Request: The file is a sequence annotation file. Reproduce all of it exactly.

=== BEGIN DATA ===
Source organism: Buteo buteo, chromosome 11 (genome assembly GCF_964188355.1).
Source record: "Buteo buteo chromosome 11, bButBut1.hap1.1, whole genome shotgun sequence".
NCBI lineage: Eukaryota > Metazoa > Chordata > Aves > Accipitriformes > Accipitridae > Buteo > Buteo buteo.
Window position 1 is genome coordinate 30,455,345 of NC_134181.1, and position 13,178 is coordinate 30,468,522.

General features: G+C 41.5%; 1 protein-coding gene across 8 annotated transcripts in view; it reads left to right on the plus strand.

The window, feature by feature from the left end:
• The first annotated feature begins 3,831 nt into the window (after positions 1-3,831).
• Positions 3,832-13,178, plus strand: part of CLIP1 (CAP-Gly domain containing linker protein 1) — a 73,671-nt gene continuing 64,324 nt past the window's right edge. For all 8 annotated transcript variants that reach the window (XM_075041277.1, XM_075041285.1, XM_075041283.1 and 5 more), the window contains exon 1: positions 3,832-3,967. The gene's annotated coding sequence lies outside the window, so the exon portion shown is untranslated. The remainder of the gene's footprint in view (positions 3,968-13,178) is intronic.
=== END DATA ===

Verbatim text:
Source organism: Buteo buteo, chromosome 11 (genome assembly GCF_964188355.1).
Source record: "Buteo buteo chromosome 11, bButBut1.hap1.1, whole genome shotgun sequence".
NCBI lineage: Eukaryota > Metazoa > Chordata > Aves > Accipitriformes > Accipitridae > Buteo > Buteo buteo.
Window position 1 is genome coordinate 30,455,345 of NC_134181.1, and position 13,178 is coordinate 30,468,522.

General features: G+C 41.5%; 1 protein-coding gene across 8 annotated transcripts in view; it reads left to right on the plus strand.

The window, feature by feature from the left end:
• The first annotated feature begins 3,831 nt into the window (after positions 1-3,831).
• Positions 3,832-13,178, plus strand: part of CLIP1 (CAP-Gly domain containing linker protein 1) — a 73,671-nt gene continuing 64,324 nt past the window's right edge. For all 8 annotated transcript variants that reach the window (XM_075041277.1, XM_075041285.1, XM_075041283.1 and 5 more), the window contains exon 1: positions 3,832-3,967. The gene's annotated coding sequence lies outside the window, so the exon portion shown is untranslated. The remainder of the gene's footprint in view (positions 3,968-13,178) is intronic.